Gospel for Asia has been forced to temporarily close its office in Kathmandu, Nepal, as the Himalayan kingdom has suffered some of its worst violence in decades.

King Gyanendra used increasing force trying to keep control of the nation when it turned against his autocratic rule.

Today, however, the king agreed to restore parliament and re-form a democratic government, so the seven parties allied against him have agreed to call off their violent strikes. The Maosit rebels, however, have rejected the agreement.

“No one is sure what will come next,” said GFA President K.P. Yohannan as he monitored the situation. “But this is definitely a time for all Christians to be in prayer for that nation—and for its believers and churches in particular.”,

Dr. Yohannan shared excerpts from an email he received Monday from GFA’s national leader in Nepal, Narayan Sharma. “Today is the 19th day of the general strike in Nepal, and the whole country is still bleeding,” wrote Narayan. “Most people thought some good would come from King Gyanendra’s royal speech Friday, but instead even common Nepalese have become more violent and are on the streets defying the all-day curfews.

“Last Saturday we had to close our church service in Kathmandu an hour early due to the sudden announcement of the curfew, but so far churches in the villages have not been affected.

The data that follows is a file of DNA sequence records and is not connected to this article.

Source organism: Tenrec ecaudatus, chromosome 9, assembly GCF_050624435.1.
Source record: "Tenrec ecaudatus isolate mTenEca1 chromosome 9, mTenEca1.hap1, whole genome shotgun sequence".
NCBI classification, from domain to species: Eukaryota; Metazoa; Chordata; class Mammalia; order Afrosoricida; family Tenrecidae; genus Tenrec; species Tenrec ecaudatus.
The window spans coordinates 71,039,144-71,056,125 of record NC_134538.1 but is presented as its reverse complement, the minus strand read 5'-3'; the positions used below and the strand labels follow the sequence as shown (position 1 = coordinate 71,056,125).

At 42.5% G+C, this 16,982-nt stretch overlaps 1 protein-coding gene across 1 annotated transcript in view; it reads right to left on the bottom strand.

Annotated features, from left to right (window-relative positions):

“Our Bible college is functioning and our radio programs are still on the air, but our GFA office in Kathmandu has closed due to the situation. Unfortunately, our people are unable to move for ministry purposes due to a long general strike.

“It looks like the whole country is under fire. Hundreds of people have been injured and a few have already died of bullet wounds. Some are still in critical condition in hospitals. “Huge crowds of 200,000 are seen on the streets. People from all walks of life are on the streets shouting slogans against the King and demanding full democracy.

“Despite the bloodshed, we are hopeful something good is waiting. Yesterday on the street I heard someone say, ‘Nothing good comes without sacrifice, even in the spiritual world. In this political struggle there has been enough sacrifice—so let’s wait for the good news!’”

Today the people on the street were celebrating the “good news” that the king was agreeing to democracy. But the shadow of the Maoist rebellion still hangs over the nation. Dr. Yohannan noted that Gospel for Asia has more than 550 native missionaries and over 400 congregations in the mountainous country.

“Let us be in continuous prayer for Brother Narayan, the believers of Nepal, and for the peace of the entire nation,” he urged. “The Christians in Nepal have been caught in the conflict between the king and the Marxist rebels for some time, and God has given them the strength to be a beacon of light in this dark situation. Please pray that He will continue to guard them and strengthen them for whatever lies ahead.”